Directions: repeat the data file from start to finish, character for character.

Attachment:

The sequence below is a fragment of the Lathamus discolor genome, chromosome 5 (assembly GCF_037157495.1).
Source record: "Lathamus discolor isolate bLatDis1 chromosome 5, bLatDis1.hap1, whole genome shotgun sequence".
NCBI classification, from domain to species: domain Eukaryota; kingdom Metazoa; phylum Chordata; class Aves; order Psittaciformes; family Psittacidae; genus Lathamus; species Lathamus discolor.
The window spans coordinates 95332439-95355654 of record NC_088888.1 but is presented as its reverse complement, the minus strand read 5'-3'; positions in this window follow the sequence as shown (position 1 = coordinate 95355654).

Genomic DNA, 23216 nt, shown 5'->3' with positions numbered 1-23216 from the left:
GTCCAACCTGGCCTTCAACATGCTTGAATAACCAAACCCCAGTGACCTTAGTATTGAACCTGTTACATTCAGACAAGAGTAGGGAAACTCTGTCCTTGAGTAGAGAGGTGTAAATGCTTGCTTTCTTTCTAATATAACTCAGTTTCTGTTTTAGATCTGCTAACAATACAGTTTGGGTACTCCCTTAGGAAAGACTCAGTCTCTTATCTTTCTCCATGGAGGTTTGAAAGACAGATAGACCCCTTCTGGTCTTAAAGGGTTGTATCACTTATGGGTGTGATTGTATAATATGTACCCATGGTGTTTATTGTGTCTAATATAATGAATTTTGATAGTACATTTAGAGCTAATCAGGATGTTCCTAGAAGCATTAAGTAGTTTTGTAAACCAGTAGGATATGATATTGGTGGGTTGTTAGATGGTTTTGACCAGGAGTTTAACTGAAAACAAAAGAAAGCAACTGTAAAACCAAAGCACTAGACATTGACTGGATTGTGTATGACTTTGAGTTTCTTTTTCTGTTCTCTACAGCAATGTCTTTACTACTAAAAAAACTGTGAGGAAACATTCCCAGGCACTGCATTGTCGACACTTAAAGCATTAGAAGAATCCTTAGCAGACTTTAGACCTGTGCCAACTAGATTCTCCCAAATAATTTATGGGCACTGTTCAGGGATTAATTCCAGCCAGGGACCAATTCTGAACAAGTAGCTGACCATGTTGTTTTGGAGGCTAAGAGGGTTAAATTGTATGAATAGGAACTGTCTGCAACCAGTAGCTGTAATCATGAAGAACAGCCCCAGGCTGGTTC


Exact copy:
The sequence below is a fragment of the Lathamus discolor genome, chromosome 5 (assembly GCF_037157495.1).
Source record: "Lathamus discolor isolate bLatDis1 chromosome 5, bLatDis1.hap1, whole genome shotgun sequence".
NCBI classification, from domain to species: domain Eukaryota; kingdom Metazoa; phylum Chordata; class Aves; order Psittaciformes; family Psittacidae; genus Lathamus; species Lathamus discolor.
The window spans coordinates 95332439-95355654 of record NC_088888.1 but is presented as its reverse complement, the minus strand read 5'-3'; positions in this window follow the sequence as shown (position 1 = coordinate 95355654).

Genomic DNA, 23216 nt, shown 5'->3' with positions numbered 1-23216 from the left:
GTCCAACCTGGCCTTCAACATGCTTGAATAACCAAACCCCAGTGACCTTAGTATTGAACCTGTTACATTCAGACAAGAGTAGGGAAACTCTGTCCTTGAGTAGAGAGGTGTAAATGCTTGCTTTCTTTCTAATATAACTCAGTTTCTGTTTTAGATCTGCTAACAATACAGTTTGGGTACTCCCTTAGGAAAGACTCAGTCTCTTATCTTTCTCCATGGAGGTTTGAAAGACAGATAGACCCCTTCTGGTCTTAAAGGGTTGTATCACTTATGGGTGTGATTGTATAATATGTACCCATGGTGTTTATTGTGTCTAATATAATGAATTTTGATAGTACATTTAGAGCTAATCAGGATGTTCCTAGAAGCATTAAGTAGTTTTGTAAACCAGTAGGATATGATATTGGTGGGTTGTTAGATGGTTTTGACCAGGAGTTTAACTGAAAACAAAAGAAAGCAACTGTAAAACCAAAGCACTAGACATTGACTGGATTGTGTATGACTTTGAGTTTCTTTTTCTGTTCTCTACAGCAATGTCTTTACTACTAAAAAAACTGTGAGGAAACATTCCCAGGCACTGCATTGTCGACACTTAAAGCATTAGAAGAATCCTTAGCAGACTTTAGACCTGTGCCAACTAGATTCTCCCAAATAATTTATGGGCACTGTTCAGGGATTAATTCCAGCCAGGGACCAATTCTGAACAAGTAGCTGACCATGTTGTTTTGGAGGCTAAGAGGGTTAAATTGTATGAATAGGAACTGTCTGCAACCAGTAGCTGTAATCATGAAGAACAGCCCCAGGCTGGTTC